Most will agree there is no easy solution and we default to that common-sense position. But there is one topic that isn’t really being discussed. And that is the idea of community. In President Barack Obama’s speech, he talked about the situation at hand:


“It comes as a shock at a certain point where you realize, no matter how much you love these kids, you can’t do it by yourself,” he said. “That this job of keeping our children safe, and teaching them well, is something we can only do together, with the help of friends and neighbors, the help of a community, and the help of a nation.”


As a country becoming more polarized and divided, we have become more focused on our individual needs and wants and have isolated ourselves from our neighbors. Unfortunately, we may just be doing ourselves in, as those who are inclined to and actually do commit such heinous crimes slip through the cracks. We can go in a variety of directions with every argument under the sun to fix this problem; but we should open our eyes to the world around us, dedicate ourselves to one another, and develop the sense of community that may be lacking, that may have contributed to these senseless crimes against humanity. The words of an African proverb ring true: It takes a village to raise a child. It also may take a village to protect them.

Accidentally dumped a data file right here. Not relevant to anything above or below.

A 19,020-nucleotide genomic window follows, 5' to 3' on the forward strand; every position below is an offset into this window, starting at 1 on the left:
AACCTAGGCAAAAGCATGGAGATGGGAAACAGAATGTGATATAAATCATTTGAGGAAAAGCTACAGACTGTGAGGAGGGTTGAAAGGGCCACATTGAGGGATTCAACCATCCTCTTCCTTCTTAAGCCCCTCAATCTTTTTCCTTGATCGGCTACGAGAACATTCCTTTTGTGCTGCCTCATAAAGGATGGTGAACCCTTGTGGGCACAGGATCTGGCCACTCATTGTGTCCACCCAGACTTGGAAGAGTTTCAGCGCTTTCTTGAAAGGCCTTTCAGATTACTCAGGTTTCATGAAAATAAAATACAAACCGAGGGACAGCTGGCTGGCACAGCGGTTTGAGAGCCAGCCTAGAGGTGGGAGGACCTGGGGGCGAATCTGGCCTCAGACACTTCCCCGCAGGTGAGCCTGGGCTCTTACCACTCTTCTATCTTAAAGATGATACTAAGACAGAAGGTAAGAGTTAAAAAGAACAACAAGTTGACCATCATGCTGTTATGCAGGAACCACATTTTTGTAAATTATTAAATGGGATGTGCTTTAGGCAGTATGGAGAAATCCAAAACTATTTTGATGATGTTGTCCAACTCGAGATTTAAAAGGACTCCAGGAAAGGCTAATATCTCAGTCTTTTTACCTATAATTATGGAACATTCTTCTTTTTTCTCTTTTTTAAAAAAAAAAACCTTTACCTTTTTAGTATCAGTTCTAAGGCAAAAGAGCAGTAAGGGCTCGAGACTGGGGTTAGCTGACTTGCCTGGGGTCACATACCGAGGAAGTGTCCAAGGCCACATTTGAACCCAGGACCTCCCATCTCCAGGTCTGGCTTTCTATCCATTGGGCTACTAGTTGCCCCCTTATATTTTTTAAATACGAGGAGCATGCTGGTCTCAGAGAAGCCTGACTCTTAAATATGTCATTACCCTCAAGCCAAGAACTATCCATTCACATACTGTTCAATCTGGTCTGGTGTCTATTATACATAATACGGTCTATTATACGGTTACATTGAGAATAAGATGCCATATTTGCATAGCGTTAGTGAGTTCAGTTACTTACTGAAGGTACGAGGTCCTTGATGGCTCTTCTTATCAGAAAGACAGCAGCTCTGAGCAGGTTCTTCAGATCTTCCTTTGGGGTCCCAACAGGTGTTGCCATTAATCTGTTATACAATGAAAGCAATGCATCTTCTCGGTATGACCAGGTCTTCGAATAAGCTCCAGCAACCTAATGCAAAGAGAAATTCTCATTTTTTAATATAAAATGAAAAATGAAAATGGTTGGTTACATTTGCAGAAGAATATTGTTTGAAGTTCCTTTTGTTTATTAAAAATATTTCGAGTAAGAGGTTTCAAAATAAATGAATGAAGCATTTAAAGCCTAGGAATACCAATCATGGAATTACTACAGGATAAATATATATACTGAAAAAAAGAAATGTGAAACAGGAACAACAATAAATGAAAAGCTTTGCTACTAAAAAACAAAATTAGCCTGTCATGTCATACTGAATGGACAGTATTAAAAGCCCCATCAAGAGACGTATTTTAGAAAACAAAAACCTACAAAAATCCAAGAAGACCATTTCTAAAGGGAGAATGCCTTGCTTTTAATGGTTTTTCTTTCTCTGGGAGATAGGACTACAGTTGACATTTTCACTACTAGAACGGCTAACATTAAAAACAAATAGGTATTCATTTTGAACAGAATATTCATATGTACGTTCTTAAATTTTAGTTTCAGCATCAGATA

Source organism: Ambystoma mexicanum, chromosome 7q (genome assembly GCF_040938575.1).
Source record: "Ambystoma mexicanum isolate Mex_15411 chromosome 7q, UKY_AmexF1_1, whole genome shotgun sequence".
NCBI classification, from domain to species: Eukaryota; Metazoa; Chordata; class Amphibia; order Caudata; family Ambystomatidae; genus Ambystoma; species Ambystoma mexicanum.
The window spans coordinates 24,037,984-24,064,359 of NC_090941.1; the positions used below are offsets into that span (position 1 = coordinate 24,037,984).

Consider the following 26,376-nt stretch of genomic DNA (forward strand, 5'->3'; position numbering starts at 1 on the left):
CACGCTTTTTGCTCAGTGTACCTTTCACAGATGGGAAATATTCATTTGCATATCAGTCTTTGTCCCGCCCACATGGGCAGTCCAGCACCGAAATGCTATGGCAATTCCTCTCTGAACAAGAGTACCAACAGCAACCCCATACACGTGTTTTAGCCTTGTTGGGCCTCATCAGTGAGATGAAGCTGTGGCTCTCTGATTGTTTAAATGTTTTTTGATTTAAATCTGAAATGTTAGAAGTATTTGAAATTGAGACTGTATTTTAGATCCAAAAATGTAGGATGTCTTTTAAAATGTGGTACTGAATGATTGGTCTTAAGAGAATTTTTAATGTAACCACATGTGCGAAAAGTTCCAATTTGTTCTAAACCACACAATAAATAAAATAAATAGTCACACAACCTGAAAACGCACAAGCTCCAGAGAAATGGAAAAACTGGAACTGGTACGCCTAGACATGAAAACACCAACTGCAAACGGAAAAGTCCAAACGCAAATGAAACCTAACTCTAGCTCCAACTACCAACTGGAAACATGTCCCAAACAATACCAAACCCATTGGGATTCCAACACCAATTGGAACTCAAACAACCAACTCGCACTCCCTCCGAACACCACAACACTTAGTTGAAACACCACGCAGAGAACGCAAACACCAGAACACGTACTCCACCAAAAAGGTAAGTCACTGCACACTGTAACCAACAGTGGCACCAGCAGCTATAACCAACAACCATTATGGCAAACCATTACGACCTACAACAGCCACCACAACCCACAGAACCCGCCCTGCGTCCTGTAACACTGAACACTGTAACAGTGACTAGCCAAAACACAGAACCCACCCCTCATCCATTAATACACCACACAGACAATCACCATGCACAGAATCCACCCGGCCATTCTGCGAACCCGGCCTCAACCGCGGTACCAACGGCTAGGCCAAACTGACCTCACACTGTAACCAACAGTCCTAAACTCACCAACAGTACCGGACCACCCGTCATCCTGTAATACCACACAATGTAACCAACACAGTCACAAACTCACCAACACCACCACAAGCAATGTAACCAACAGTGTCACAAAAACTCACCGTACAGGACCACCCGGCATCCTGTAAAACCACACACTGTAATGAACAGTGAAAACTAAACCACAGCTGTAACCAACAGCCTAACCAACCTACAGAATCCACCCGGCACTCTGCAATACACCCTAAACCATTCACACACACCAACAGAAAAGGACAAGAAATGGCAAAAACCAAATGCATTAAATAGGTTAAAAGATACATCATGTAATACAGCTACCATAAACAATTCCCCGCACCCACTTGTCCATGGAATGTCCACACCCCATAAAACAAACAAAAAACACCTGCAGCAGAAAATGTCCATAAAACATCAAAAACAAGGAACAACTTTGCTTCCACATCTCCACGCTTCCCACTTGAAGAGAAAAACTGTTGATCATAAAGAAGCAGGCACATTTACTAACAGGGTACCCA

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Comments

Aspergers would have been my tentative diagnosis before the massacre from descriptions of the young man's behavior.

But I wonder, given the many severe mental illnesses that emerge full blown from these symptoms during adolescence and early adulthood, but were only suggested earlier on.

Either way, I doubt the degree of danger he represented to the community could be predicted a priori. Even in treatment and ongoing care, astute professionals would not have seen it coming.

The only rational FIRST approach is to limit the kind of weapon from the general population that makes this sort of event possible.

The push to distract from gun control to mental health might have some beneficial side effects in enhancing availability of care, but basically it's a distraction meant to bolster an extremist pro-gun position.

posted by cassandra2 on 12/23/12 @ 12:04 p.m.